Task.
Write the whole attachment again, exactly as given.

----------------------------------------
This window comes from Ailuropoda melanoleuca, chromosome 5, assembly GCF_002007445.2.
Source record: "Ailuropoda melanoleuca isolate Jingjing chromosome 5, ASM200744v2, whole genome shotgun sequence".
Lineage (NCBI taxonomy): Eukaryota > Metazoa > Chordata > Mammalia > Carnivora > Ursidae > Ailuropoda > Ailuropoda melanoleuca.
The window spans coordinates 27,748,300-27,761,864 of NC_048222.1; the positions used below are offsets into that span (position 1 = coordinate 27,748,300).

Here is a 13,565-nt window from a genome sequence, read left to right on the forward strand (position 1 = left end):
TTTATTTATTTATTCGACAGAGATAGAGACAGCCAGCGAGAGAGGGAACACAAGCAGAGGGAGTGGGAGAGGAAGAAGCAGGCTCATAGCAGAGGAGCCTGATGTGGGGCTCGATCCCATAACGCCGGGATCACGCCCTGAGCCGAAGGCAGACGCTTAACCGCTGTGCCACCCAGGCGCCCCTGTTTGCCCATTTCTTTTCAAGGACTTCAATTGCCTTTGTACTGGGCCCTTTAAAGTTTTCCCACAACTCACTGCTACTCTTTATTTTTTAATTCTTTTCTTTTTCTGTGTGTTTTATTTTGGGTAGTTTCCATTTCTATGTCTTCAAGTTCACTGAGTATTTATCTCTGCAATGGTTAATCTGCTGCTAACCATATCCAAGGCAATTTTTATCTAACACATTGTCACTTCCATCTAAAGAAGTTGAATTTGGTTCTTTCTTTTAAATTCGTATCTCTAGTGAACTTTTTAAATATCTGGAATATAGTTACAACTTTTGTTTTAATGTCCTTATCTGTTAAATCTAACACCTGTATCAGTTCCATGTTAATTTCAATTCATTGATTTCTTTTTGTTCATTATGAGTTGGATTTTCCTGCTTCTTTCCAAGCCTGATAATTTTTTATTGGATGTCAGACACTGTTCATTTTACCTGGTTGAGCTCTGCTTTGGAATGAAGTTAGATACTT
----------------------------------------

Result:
This window comes from Ailuropoda melanoleuca, chromosome 5, assembly GCF_002007445.2.
Source record: "Ailuropoda melanoleuca isolate Jingjing chromosome 5, ASM200744v2, whole genome shotgun sequence".
Lineage (NCBI taxonomy): Eukaryota > Metazoa > Chordata > Mammalia > Carnivora > Ursidae > Ailuropoda > Ailuropoda melanoleuca.
The window spans coordinates 27,748,300-27,761,864 of NC_048222.1; the positions used below are offsets into that span (position 1 = coordinate 27,748,300).

Here is a 13,565-nt window from a genome sequence, read left to right on the forward strand (position 1 = left end):
TTTATTTATTTATTCGACAGAGATAGAGACAGCCAGCGAGAGAGGGAACACAAGCAGAGGGAGTGGGAGAGGAAGAAGCAGGCTCATAGCAGAGGAGCCTGATGTGGGGCTCGATCCCATAACGCCGGGATCACGCCCTGAGCCGAAGGCAGACGCTTAACCGCTGTGCCACCCAGGCGCCCCTGTTTGCCCATTTCTTTTCAAGGACTTCAATTGCCTTTGTACTGGGCCCTTTAAAGTTTTCCCACAACTCACTGCTACTCTTTATTTTTTAATTCTTTTCTTTTTCTGTGTGTTTTATTTTGGGTAGTTTCCATTTCTATGTCTTCAAGTTCACTGAGTATTTATCTCTGCAATGGTTAATCTGCTGCTAACCATATCCAAGGCAATTTTTATCTAACACATTGTCACTTCCATCTAAAGAAGTTGAATTTGGTTCTTTCTTTTAAATTCGTATCTCTAGTGAACTTTTTAAATATCTGGAATATAGTTACAACTTTTGTTTTAATGTCCTTATCTGTTAAATCTAACACCTGTATCAGTTCCATGTTAATTTCAATTCATTGATTTCTTTTTGTTCATTATGAGTTGGATTTTCCTGCTTCTTTCCAAGCCTGATAATTTTTTATTGGATGTCAGACACTGTTCATTTTACCTGGTTGAGCTCTGCTTTGGAATGAAGTTAGATACTT